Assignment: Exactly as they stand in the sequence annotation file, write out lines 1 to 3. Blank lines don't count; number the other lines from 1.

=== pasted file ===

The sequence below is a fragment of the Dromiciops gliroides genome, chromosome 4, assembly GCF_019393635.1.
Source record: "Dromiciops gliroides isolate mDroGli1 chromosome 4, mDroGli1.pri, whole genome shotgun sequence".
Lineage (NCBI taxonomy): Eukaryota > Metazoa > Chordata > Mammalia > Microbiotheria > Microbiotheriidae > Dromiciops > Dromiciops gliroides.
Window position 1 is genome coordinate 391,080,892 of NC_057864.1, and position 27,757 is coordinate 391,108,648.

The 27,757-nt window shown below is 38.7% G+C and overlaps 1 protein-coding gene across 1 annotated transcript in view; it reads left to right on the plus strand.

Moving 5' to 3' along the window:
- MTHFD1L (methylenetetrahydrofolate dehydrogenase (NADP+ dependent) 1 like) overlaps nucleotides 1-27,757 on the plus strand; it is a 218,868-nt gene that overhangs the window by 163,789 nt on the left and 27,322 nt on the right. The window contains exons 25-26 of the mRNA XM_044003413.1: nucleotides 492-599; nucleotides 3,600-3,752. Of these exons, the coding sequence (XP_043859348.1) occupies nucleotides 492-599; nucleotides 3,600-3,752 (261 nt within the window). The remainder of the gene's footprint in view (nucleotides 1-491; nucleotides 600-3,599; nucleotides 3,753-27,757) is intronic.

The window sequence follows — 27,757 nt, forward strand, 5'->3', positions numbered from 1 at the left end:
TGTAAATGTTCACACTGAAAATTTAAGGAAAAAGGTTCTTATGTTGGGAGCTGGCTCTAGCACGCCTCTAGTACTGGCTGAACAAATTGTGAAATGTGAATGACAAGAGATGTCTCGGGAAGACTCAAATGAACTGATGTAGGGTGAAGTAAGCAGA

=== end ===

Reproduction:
The sequence below is a fragment of the Dromiciops gliroides genome, chromosome 4, assembly GCF_019393635.1.
Source record: "Dromiciops gliroides isolate mDroGli1 chromosome 4, mDroGli1.pri, whole genome shotgun sequence".
Lineage (NCBI taxonomy): Eukaryota > Metazoa > Chordata > Mammalia > Microbiotheria > Microbiotheriidae > Dromiciops > Dromiciops gliroides.